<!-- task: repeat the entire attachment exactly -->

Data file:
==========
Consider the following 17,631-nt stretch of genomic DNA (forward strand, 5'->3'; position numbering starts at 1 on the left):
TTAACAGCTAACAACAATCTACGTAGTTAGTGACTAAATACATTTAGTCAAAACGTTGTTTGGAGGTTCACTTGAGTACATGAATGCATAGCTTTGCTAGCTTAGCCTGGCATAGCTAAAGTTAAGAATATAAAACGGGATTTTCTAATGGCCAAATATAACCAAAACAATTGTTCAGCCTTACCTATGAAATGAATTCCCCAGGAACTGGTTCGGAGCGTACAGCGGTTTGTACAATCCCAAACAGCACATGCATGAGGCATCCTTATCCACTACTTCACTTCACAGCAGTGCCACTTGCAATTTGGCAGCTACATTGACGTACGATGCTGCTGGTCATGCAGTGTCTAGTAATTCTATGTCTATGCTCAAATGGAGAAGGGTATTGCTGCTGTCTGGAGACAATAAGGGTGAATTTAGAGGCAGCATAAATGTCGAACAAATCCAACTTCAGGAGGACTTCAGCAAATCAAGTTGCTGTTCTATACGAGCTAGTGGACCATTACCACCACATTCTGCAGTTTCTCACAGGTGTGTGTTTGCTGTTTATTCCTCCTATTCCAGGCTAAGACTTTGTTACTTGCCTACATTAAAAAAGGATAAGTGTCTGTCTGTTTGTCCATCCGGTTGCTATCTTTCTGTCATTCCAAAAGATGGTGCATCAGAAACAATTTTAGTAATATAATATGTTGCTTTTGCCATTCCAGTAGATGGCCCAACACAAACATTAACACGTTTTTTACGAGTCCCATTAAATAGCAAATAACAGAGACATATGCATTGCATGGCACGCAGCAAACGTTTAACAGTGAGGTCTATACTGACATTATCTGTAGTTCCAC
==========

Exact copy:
Consider the following 17,631-nt stretch of genomic DNA (forward strand, 5'->3'; position numbering starts at 1 on the left):
TTAACAGCTAACAACAATCTACGTAGTTAGTGACTAAATACATTTAGTCAAAACGTTGTTTGGAGGTTCACTTGAGTACATGAATGCATAGCTTTGCTAGCTTAGCCTGGCATAGCTAAAGTTAAGAATATAAAACGGGATTTTCTAATGGCCAAATATAACCAAAACAATTGTTCAGCCTTACCTATGAAATGAATTCCCCAGGAACTGGTTCGGAGCGTACAGCGGTTTGTACAATCCCAAACAGCACATGCATGAGGCATCCTTATCCACTACTTCACTTCACAGCAGTGCCACTTGCAATTTGGCAGCTACATTGACGTACGATGCTGCTGGTCATGCAGTGTCTAGTAATTCTATGTCTATGCTCAAATGGAGAAGGGTATTGCTGCTGTCTGGAGACAATAAGGGTGAATTTAGAGGCAGCATAAATGTCGAACAAATCCAACTTCAGGAGGACTTCAGCAAATCAAGTTGCTGTTCTATACGAGCTAGTGGACCATTACCACCACATTCTGCAGTTTCTCACAGGTGTGTGTTTGCTGTTTATTCCTCCTATTCCAGGCTAAGACTTTGTTACTTGCCTACATTAAAAAAGGATAAGTGTCTGTCTGTTTGTCCATCCGGTTGCTATCTTTCTGTCATTCCAAAAGATGGTGCATCAGAAACAATTTTAGTAATATAATATGTTGCTTTTGCCATTCCAGTAGATGGCCCAACACAAACATTAACACGTTTTTTACGAGTCCCATTAAATAGCAAATAACAGAGACATATGCATTGCATGGCACGCAGCAAACGTTTAACAGTGAGGTCTATACTGACATTATCTGTAGTTCCAC